NIJ grant will help fund research project in chemistry, forensic science

Katarina Ruehl (left) and Matt Burleson monitor experiments that could lead to better test results in sexual assault cases.

Katarina Ruehl (left) and Matt Burleson monitor experiments that could lead to better test results in sexual assault cases.

Western Carolina University Chemistry and Physics Department head David Evanoff and forensic research scientist Brittania Bintz are hoping a $346,740 grant from the National Institute of Justice will help produce a faster and less expensive method of confirming the presence of human bodily fluids on samples, which would be useful to the forensic science community when testing rape kits and other sexual assault evidence.

The grant will help fund a joint research project that Evanoff and Bintz began a few years ago. The idea developed when an exchange student from the Netherlands, Linda van den Broek, came to WCU to work in the chemistry lab for a semester. Evanoff and Bintz discussed what would be a good project for the undergraduate forensic science student to work on that also would involve Evanoff’s expertise with surface enhanced Raman spectroscopy, a technique also known as SERS that measures how a laser interacts with the bonds of a molecule.

Their idea was to see if they could use SERS to detect bodily fluids. If so, it would be useful at either crime scenes or in labs when forensic analysts are trying to confirm that a piece of evidence has a bodily fluid on it.

Currently, when forensic evidence is collected for DNA analysis, the sample is put through a series of tests to determine if the evidence swab contains a biological material. Presumptive tests are used to establish a probability that a bodily fluid or tissue is present. Confirmatory tests are conducted to identify specific biological materials.

Not only are those tests fairly expensive and time consuming, but they are prone to both false positives and false negatives, Evanoff said.

“We thought maybe there could be a way we could do this cheaper, faster and more reliably,” Evanoff said. “That’s how the idea got started. What we’d like to show is that SERS serological screening can be confirmatory and can take place in one step instead of two.”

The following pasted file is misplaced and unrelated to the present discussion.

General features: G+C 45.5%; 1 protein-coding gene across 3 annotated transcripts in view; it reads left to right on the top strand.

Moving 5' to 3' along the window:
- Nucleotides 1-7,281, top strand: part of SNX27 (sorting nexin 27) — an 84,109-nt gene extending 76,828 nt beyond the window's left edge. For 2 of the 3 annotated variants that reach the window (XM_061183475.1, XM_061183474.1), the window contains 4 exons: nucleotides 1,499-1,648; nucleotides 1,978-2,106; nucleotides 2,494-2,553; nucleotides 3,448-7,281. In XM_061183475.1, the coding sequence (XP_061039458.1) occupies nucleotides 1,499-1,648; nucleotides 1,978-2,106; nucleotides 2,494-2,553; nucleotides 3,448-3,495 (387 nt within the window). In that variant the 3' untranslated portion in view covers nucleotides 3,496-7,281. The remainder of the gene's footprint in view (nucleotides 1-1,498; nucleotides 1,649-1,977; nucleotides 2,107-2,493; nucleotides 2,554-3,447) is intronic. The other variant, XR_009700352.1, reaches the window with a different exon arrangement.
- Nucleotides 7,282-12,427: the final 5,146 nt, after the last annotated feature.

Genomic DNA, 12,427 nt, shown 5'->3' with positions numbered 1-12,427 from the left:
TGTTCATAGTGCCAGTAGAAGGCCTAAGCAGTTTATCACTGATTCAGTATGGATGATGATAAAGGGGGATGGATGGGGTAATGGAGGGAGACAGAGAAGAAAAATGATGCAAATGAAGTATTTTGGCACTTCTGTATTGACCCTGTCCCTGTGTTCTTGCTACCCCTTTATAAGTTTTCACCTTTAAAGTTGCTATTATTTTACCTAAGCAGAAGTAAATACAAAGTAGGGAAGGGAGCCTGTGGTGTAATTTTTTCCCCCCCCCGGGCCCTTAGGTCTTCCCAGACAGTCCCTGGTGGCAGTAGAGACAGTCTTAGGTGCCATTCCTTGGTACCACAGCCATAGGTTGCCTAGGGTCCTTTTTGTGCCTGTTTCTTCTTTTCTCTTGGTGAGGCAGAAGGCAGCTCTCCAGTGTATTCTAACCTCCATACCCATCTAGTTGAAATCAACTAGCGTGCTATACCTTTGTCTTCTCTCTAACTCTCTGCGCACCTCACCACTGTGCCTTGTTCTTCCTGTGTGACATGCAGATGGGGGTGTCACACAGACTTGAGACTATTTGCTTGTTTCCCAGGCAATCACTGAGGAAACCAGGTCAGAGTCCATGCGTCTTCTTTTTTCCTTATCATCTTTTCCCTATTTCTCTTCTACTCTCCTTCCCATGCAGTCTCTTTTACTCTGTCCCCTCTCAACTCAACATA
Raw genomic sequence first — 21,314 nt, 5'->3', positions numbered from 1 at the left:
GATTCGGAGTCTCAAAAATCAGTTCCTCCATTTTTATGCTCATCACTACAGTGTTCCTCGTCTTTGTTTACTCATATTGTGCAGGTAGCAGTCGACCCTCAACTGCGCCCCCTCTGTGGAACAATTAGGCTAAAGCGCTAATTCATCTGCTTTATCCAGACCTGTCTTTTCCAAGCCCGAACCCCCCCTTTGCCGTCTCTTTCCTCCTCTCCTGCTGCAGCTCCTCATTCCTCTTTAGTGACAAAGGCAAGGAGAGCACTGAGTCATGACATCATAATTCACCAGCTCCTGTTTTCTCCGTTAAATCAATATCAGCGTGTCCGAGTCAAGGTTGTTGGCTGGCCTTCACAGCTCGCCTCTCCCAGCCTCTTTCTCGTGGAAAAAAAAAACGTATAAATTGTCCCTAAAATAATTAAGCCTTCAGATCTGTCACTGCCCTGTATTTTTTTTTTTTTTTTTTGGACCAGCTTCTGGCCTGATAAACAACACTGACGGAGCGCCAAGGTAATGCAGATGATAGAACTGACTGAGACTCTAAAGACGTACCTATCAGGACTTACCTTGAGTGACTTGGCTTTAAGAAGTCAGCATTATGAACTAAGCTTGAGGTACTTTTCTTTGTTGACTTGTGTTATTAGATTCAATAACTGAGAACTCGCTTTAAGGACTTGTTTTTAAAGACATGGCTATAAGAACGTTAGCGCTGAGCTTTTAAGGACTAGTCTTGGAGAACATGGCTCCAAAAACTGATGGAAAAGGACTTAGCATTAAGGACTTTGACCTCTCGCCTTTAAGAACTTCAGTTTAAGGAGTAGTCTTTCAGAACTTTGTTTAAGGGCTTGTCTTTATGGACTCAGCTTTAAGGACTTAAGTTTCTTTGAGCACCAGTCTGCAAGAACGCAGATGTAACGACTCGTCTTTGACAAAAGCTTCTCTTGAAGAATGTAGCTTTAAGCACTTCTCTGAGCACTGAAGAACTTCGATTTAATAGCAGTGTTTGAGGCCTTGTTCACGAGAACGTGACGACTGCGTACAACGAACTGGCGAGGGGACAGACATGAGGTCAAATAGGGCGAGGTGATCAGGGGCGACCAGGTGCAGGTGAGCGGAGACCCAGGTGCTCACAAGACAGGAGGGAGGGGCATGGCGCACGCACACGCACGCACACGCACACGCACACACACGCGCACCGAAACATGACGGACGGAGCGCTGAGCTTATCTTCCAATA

Van den Broek made some progress before returning to the Netherlands, Evanoff said. Alexandra Cassell of Reisterstown, Maryland, who graduated last May with a bachelor’s degree in forensic science and environmental health, picked up where she left off, helping to collect more preliminary data on the feasibility of the idea.

Matt Burleson uses a laser to conduct Raman spectroscopy experiments to identify human bodily fluids

Matt Burleson uses a laser to conduct Raman spectroscopy experiments to identify human bodily fluids

Evanoff currently has two students participating in the research. Matt Burleson, a chemistry graduate student from Spruce Pine, is in his second year working on the project. Burleson spoke to several professors before deciding to join Evanoff and Bintz’s research.

“It sounded awesome to see how you could apply these nanoparticles that we’re making to different things,” Burleson said.

His goal is to see if he can make an evidence swab that is coated with metallic nanoparticles, which is what would make the SERS technique possible. If so, then a swab could be used at a crime scene to take evidence from the sample and a forensic analyst could use Raman spectroscopy without interacting with the sample.

“Matt has some nice data that shows that the swabs do allow for this Raman spectroscopy to take place,” Evanoff said. “That gave Britt and me the confidence that we could submit a proposal to NIJ – that this was a good enough idea to put forward.”

Burleson will present his data at the 68th annual American Academy of Forensic Sciences Young Forensic Scientist Forum on Tuesday, Feb. 23, in Las Vegas.

One of the things Evanoff and Bintz requested in the grant proposal was a research assistant, a position that was filled by Burleson this semester.

Also working on the project is sophomore Katarina Ruehl, a chemistry major from Barnardsville, who became involved in the work in the fall. Ruehl, who also is a member of the cross country and track teams, plans to work on the project through graduate school. Her goal is to perfect the swabs to make them as accurate and as useful as possible.

“When I heard about this research project, I thought it was particularly interesting because I could clearly see how it could have an impact on the everyday needs of people in the forensic field,” Ruehl said.

The grant also allowed for the hiring of a post-doctoral research associate. Vinay Bhardwaj, who graduated from Florida International University with a doctorate in biomedical engineering, was recently hired to fill that position for the next two years.

“I’m really excited for my students to have this opportunity to work with a post-doctoral researcher,” Evanoff said. “Dr. Bhardwaj’s skill set is significantly different from my own. Not only will his expertise enhance the students’ education, but they’ll also have a great opportunity to see a different viewpoint of what we’re trying to accomplish.”

If this method proves to be faster and cheaper, Evanoff said it will help with the backlog of rape kits that several major metropolitan areas are faced with.

“Overall, we’re focusing on developing this testing methodology for the evidence generated in sexual assault cases,” Evanoff said. “Backlogs of this type of evidence are all too common. It’s important for us to give the analysts a new paradigm that could significantly decrease the time needed to fully assess a piece of evidence and ensure that only evidence that will produce definitive DNA typing is sent on for further analysis.”

For more information about the project, contact Evanoff at 828-227-3667, or devanoff@wcu.edu.